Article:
Review: ‘Wind River’ is the Sleeper Film of the Summer

Gripping and chilling, this slow burner is an absolute must-see. 


Gripping and chilling, this slow burner is an absolute must-see. 

RATING: ★★★1/2 (out of four stars)

Sleeper hits are some of my favorite movies in cinema. Each year, there are always one or two movies that few people attend, but everyone absolutely needs to see. For 2017, Wind River is one of those movies. It is a very well-crafted film with great writing and acting. With that said, it’s what I expected from writer Taylor Sheridan, who wrote Sicario and Hell or High Water, which are both excellent action thrillers. However, with Wind River being Sheridan’s first mid-size budget movie, this is an impressive feat for someone whose career as a director now seems to be as bright as anyone else’s in Hollywood.

Wind River is a very slow-burning film. Taylor Sheridan spends a lot of time crafting the characters and giving them depth. That being said, the first act is interesting but not as captivating. However, it pays off because you care about the characters and you understand what they’re struggling with. Corey Lambert (Jeremy Renner) portrays a wildlife hunter in Wyoming. He comes across the dead body of Natalie (Kelsey Asbille) while searching for some lions in the mountains of the Wind River reservation. This brings FBI Agent Jane Banner (Elizabeth Olsen) to the state, and now we have our suspenseful murder film. Don’t think this is just another murder movie, though. Wind River is much more than that because of the writing.

The 2nd and 3rd acts are very well executed. As the story progresses and more clues are discovered, the plot becomes even more engaging. Corey and Jane work together to search the mountains because no one knows them better than Corey. What they find is shocking and chilling. It becomes next to impossible to take your eyes off the screen during the final 35 minutes or so as there are a few scenes that are very intense. Both Renner and Olsen turn in fantastic performances; they both do a great job of carrying the remainder of the cast.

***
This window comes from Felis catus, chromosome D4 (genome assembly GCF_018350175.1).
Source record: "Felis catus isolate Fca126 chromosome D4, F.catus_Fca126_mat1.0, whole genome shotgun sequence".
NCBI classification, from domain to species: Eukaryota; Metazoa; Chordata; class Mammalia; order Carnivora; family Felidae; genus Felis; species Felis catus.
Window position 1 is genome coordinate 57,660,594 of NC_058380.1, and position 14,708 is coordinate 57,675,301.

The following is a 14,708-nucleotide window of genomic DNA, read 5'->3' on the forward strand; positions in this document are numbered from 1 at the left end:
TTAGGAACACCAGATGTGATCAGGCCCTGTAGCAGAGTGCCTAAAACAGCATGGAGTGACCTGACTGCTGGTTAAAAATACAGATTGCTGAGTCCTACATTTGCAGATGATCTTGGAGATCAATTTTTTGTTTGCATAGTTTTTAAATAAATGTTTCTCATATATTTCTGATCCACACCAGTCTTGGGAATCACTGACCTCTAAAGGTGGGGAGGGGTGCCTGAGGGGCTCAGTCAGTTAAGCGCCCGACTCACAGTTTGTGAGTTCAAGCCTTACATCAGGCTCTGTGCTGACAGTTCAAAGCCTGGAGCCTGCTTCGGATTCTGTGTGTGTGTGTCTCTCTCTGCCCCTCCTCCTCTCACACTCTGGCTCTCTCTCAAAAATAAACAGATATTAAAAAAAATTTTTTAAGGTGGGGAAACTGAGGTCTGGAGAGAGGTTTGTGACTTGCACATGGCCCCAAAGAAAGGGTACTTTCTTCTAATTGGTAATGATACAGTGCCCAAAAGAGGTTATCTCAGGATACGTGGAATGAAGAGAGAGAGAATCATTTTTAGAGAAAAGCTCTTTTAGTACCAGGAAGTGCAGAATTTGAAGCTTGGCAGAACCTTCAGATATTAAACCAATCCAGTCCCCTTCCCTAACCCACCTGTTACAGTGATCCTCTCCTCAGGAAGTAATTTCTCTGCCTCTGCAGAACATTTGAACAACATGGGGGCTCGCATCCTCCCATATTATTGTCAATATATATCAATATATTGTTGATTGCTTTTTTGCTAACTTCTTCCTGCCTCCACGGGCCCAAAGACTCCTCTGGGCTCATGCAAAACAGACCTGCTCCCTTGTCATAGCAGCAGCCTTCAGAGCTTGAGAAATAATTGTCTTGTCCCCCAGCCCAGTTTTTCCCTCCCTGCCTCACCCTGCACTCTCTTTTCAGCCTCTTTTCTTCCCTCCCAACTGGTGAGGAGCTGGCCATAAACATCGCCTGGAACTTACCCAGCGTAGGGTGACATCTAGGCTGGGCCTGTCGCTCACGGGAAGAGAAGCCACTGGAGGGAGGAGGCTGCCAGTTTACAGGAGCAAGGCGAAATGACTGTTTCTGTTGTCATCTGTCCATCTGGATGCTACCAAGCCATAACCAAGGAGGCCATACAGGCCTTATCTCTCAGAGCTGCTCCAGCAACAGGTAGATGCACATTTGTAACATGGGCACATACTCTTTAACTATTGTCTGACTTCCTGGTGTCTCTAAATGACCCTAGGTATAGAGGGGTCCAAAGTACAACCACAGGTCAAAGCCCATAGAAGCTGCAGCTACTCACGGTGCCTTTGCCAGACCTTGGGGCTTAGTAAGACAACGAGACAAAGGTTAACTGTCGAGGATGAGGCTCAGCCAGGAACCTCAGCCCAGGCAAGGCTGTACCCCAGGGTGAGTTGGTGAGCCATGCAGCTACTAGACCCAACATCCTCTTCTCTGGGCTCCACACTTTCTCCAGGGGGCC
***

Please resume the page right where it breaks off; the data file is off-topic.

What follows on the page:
What really makes Wind River superb is how real it feels. (It is inspired by true events.) The screenplay does a good job of demonstrating how Native American people often go missing without the same official records of their disappearance that are maintained for other races. Even though some of the movie is fictionalized, you get the feel that it really happened. The writing is very direct and to the point, but it doesn’t shove the message down your throat or force it. For that reason, it is one of the better screenplays of the year.

It is unfortunate that a lot of people will miss out on Wind River simply because the marketing hasn’t been big for this project. However, in a time where summer begins to wind down and we’re given bottom of the barrel big budget studio movies, Wind River is definitely worth your time and money. Do yourself a favor and go check it out in theaters if it’s playing near you.